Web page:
’So Gay’ Not So Good: Ad Council Takes on Slur

by Kilian Melloy
Wednesday Oct 8, 2008

The Advertising Council has headed up media campaigns geared toward public service for 66 years. Now it's pitching a new message: respect for GLBT people.

As reported in an Oct. 7 story published by The New York Times, a new series of ads, aimed primarily at young people, invite the audience to think about carelessly derogatory language aimed at gays and lesbians. One phrase in particular is addressed by the ads: "That's so gay."

The new campaign allies the Advertising Council with the Gay Lesbian Straight Education Network, or GLSEN, which provides educational materials to schools across the country and works to reduce anti-gay bullying by students and staff.

The campaign is designed to educate young people, especially students, about the harmful effects of derogatory language, and to help discourage the harassment of gay and lesbian teens by their peers. The new campaign is scheduled to be publicly unveiled Oct. 8 in Washington, the Times reported.

GLSEN has budgeted about $2 million to the new campaign, and ad agency Arnold Worldwide is working on it for free.

The campaign's slogan doesn't mince words about choosing one's words: "When you say, 'That's so gay,' do you realize what you say? Knock it off."

The campaign also boasts a new Web site,, the article said.

Both TV and print ads are part of the new campaign; one television commercial shows humorist Wanda Sykes chiding a group of boys who have just uttered the phrase, "That's so gay," while other ads feature actress Hilary Duff.

The campaign coincides with the annual report, issued each year by GLSEN, on rates of harassment suffered by GLBT students. The newest report, not yet released, shows that 9 out of 10 GLBT teens reported being verbally abused in 2007, with nearly half saying that they were physically attacked due to their sexuality.

GLSEN founder Kevin Jennings was quoted in the article as saying that an ad campaign like this one is "something I dreamed about for 10 years," with Jennings cited as saying that the current campaign has been developed over the last two years.

Said Jennings, "If you follow hateful language, you eventually get hurtful behavior.

"The chain of events begins with kids learning it's O.K. to disrespect people."

Jennings called te Advertising Council's campaign "by a million miles, the largest public education campaign on L.G.B.T. issues."

Added Jennings, "I think they know they're going to take some flak."

The Advertising Council was optimistic about the public's response. Said president and chief executive Peggy Conlon, "Before GLSEN made the investment, we agreed we would poll the media community" in order to assess the receptivity of the media's climate for such an ad campaign.

Only "a very small percentage said they would not run the work," Conlon continued, and that was "not because it was 'radioactive,' but because they thought it was not appropriate for their target audience."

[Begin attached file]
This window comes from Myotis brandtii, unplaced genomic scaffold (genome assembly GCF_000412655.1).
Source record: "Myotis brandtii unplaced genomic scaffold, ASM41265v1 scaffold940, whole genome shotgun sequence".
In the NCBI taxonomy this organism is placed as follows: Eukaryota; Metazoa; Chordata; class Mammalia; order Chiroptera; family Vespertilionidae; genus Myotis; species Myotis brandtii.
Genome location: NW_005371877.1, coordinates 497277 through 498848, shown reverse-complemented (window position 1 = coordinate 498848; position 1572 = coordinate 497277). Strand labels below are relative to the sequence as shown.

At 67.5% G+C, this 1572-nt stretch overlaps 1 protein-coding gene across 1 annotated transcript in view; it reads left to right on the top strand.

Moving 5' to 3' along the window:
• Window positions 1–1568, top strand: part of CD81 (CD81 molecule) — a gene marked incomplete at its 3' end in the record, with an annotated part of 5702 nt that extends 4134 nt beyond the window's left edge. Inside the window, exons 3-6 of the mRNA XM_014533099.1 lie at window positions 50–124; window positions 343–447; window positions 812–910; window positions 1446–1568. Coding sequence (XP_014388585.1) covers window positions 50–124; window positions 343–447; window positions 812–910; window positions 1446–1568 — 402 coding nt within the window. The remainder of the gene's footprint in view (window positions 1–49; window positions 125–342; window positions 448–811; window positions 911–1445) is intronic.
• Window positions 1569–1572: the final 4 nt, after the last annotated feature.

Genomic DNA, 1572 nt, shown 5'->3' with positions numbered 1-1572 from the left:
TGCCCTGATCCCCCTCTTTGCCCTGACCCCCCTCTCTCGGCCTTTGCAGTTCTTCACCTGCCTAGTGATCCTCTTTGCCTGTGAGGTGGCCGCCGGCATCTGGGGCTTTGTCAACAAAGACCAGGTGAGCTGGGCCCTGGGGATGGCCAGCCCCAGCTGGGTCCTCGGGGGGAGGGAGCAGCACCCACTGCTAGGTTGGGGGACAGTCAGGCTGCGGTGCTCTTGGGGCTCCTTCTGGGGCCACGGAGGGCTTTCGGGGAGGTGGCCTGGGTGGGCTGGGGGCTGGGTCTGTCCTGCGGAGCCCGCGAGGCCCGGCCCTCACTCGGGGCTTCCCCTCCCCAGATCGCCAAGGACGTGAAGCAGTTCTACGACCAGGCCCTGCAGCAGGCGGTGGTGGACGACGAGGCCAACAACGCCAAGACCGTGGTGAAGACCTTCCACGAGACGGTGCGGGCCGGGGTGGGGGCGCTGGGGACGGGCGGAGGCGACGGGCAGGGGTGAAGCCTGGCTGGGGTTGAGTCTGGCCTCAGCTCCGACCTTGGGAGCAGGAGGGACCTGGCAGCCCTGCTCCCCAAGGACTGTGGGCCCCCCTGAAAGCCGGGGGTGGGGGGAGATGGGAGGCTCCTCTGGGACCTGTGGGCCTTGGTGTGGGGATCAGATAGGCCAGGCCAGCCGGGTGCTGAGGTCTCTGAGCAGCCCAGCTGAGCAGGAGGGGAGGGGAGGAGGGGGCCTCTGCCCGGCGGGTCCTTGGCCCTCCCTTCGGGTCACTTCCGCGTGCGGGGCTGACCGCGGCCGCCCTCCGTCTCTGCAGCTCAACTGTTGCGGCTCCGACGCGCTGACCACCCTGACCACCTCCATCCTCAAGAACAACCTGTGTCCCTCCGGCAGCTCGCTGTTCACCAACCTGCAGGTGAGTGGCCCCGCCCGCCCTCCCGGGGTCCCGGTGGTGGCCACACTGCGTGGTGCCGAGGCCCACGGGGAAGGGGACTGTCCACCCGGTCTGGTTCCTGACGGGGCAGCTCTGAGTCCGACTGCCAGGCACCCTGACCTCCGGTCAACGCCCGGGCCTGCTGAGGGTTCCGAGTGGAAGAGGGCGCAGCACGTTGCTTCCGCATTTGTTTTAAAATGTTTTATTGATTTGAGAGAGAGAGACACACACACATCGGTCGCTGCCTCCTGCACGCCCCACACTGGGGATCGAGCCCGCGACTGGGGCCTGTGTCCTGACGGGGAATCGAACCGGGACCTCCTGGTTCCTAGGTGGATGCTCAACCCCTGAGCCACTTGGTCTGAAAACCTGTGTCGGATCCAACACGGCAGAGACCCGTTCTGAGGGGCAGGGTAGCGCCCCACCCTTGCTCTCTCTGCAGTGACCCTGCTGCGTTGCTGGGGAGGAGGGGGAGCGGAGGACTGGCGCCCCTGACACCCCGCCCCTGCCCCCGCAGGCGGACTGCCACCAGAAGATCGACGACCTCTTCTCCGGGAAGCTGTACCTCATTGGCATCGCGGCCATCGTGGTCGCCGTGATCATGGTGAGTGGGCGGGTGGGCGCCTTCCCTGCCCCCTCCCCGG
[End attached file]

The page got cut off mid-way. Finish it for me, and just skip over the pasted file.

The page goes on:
The demographic focus of the "so gay" campaign is teenagers; media outlets with an older audience were the ones expressing the concerns.

Conlon added that the Advertising Council "always had dialogue with [the GLBT] community... focused on a different issue," namely, HIV/AIDS.

Conlon went on, "We're always looking for important messages on discrimination.

"We thought this would be a fabulous campaign to take on because it's surprising how pervasive this language is."

The ads all take on a direct tack to get their message across. In the ad featuring Sykes, the comedian tells a boy, "Please don't say that," going on to ask him what he'd think if she were to belittle something by comparing it to a "'16-year-old boy with a cheesy mustache.'"

The Times reported on other ads in the same vein; "That's so 'Jock who can complete a pass but not a sentence,'" says one print ad, with another reading, "That's so 'Gamer guy who has more video games than friends.'"

The ads have a common tag line: "Think that's mean? How do you think 'That's so gay' sounds?"

Adds the adverts' moral, "Hurtful. So, knock it off."

The tone and directness are designed to address teens the way research indicates they would prefer to be addressed.

The article quoted the chief creative officer at the New York arm of Arnold Worldwide, John Staffen, who said, "Kids that age are tough and media savvy; they see through things quickly."

That means that for a successful ad campaign aimed at teens, "you can't be too preachy, and you can't sell too hard."

Rather than preach, Staffen said, the campaign seeks "to show the situation in a new light [and] to point out this language can be hurtful and let the kids make their own decisions.

"Ultimately, we believe they will make the right decision."

A Colorado teen who said she had been assaulted on the basis of being a lesbian gave voice to the hope that the campaign might "open people's eyes a little bit."

17-year-old Lynette Schweimler, who attends Thunderridge High School in the Colo. town of Highlands Ranch, recounted that the group that attacked her "used a lot of derogatory language."

Schweimler suggested that very language, and its every-day occurrence, may have been part of the underlying cause for the attack she endured: derogatory, anti-gay language "builds up intolerance," she said, adding, "it's used so often, people don't understand the meaning of it."

Kilian Melloy serves as EDGE Media Network's Assistant Arts Editor. He also reviews theater for WBUR. His professional memberships include the National Lesbian & Gay Journalists Association, the Boston Online Film Critics Association, The Gay and Lesbian Entertainment Critics Association, and the Boston Theater Critics Association's Elliot Norton Awards Committee.


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